Hamlet Madness

Hamlet Madness “Hamlets Unknown Madness” The marriage of the king and queen within two months of the death of Hamlets father had left Hamlet disillusioned, confused, and suspicious of Claudius, the King of Denmark. In Act I, Scene V, Hamlets belief in his fathers “real ghost” had him in an outrage and, he thus vows to avenge his fathers death. Ophelia encountered Hamlet in her private chambers and observed that he was disturbed. She was very disturbed and afraid because, “Lord Hamlet, with his doublet all unbracd; no hat upon his head; his stockings fould ungartred, and down-gyved to his ankle; pale as his shirt; his knees knocking each other..” (1409). Hamlet truly loves Ophelia, but at that particular moment, he did not want to express his feelings to her.

Ophelia tells her dad, Polonius, about her meeting with Hamlet and Polonius concludes that Hamlet is nothing but a love struck fool who has gone mad. Polonius wanted to assure the king and queen that he knows, “the very cause of Hamlets lunacy” (1411). The king and queen were skeptical to believe Polonius story of Hamlets lust and lunacy for Ophelia. Polonius effort to damage Hamlets reputation will not end there. Polonius approached the king and queen with a letter that can prove his theory of Hamlets madness. Polonius said, “therefore, since brevity is the soul of wit, and tediousness the limbs and outward flourishes, I will be brief: your noble son is mad ” (1412).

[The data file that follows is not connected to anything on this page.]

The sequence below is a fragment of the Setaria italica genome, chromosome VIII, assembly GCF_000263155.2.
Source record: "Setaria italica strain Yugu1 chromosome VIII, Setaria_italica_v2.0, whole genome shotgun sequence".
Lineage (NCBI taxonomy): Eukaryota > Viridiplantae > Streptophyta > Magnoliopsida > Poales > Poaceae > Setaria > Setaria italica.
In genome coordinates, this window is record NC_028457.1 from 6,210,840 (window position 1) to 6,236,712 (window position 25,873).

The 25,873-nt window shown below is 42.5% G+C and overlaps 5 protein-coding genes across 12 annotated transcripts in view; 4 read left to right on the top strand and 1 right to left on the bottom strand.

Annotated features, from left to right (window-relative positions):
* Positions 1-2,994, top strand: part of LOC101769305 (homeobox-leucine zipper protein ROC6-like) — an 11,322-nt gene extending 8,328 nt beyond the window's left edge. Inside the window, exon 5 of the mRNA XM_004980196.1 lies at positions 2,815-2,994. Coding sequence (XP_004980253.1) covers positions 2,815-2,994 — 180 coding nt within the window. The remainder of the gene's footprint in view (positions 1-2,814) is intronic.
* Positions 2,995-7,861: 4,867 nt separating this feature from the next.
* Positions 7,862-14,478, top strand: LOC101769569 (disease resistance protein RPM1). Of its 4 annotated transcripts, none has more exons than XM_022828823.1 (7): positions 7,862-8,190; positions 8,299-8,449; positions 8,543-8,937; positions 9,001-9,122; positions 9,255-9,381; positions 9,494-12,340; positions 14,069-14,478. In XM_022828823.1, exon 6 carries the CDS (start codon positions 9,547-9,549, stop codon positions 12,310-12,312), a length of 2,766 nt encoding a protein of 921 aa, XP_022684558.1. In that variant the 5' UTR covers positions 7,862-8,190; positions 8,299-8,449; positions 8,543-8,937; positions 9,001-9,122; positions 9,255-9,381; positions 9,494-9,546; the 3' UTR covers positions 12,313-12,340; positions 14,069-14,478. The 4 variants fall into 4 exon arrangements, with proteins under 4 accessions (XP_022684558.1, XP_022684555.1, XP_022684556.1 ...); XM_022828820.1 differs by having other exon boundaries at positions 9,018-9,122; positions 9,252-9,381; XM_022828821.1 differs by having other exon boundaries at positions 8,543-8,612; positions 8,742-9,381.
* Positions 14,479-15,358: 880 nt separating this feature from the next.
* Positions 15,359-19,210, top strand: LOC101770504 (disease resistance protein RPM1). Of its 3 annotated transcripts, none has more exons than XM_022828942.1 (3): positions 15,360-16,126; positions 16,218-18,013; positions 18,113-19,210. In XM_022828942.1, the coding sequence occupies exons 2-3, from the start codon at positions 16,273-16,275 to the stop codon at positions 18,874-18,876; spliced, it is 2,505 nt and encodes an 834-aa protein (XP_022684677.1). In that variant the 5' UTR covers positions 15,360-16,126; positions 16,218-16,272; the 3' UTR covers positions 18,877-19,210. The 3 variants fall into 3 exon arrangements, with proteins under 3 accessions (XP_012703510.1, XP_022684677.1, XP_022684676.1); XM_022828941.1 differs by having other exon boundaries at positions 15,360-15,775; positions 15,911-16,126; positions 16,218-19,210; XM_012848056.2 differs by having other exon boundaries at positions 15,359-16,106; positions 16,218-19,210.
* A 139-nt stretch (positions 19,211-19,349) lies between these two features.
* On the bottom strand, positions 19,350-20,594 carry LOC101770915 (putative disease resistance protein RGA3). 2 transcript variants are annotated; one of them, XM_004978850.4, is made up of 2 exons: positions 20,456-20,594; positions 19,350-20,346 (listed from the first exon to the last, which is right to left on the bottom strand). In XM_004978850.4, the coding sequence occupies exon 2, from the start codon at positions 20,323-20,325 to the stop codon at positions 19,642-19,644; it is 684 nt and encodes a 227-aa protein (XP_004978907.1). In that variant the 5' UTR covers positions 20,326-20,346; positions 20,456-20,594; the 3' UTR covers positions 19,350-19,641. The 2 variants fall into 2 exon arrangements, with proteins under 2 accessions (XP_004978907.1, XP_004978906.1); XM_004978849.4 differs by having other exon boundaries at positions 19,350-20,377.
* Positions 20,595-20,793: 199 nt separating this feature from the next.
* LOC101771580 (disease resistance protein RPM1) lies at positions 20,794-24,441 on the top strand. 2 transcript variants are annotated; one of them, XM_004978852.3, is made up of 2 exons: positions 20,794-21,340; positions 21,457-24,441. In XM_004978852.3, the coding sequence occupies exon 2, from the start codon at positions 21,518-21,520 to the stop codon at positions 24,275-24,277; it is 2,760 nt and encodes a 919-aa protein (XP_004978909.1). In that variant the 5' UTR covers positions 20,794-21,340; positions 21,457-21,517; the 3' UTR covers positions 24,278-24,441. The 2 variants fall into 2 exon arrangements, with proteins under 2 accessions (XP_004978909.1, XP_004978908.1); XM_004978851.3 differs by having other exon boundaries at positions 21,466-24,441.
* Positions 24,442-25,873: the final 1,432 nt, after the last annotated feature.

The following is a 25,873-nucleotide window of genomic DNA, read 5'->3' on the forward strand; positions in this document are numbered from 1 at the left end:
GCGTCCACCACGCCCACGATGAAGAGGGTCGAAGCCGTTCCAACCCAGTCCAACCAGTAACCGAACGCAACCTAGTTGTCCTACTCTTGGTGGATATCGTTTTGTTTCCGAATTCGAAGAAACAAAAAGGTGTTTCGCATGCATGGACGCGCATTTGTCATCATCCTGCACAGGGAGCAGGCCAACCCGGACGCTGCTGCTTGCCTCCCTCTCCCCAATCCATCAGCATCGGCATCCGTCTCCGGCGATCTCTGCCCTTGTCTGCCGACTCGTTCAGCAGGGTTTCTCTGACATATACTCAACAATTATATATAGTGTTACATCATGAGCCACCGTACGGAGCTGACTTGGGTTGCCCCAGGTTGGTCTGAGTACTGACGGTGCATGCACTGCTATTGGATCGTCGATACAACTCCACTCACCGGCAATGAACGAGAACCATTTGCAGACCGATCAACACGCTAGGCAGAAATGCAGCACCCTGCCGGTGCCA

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Even though the king heard Hamlets letter cited by Polonius, he conspired to find a solution for Hamlets madness in his own fashion. The king had Guilderstern and Rosencrantz act as spies so that they could either find or gain information toward Hamlets madness. After Hamlets request to the players to act out the Murder of Gonzago, Claudius was beginning to feel the wrath of his offense. Claudius said, “O, my offence is rank, it smells to heaven; it hath the primal eldest curse upont, a brothers murder, pray can I not, though inclination be as sharp as will..” (1439). This is when Hamlets agonizing struggles became difficult.

Hamlet could have taken his revenge while Claudius was praying, but Hamlet was confused and couldnt avenge his fathers death while Claudius was purging his soul. Hamlet said, “why, this is hire and salary, not revenge..But in our circumstances and course of thought, tis heavy with him: and I then revengd, to take him in the purging of his soul, when he is fit and seasoned for his passage” (1440)? The king knows his guilt and when he prays he states, “my words fly up, my thoughts remain below: words without thoughts never to heaven go” (1440). It is in Act III, Scene IV, that we see Hamlet approach his mother Gertrude and question the way she had offended his father in which she married Hamlets uncle soon after her husbands death. The sneaky and witty Polonius was behind the curtain but Hamlet did not know it. While questioning his mother about the death of his father, he heard a voice coming from behind the curtain: Hamlet turned with sword in hand and stabbed the person behind the curtain.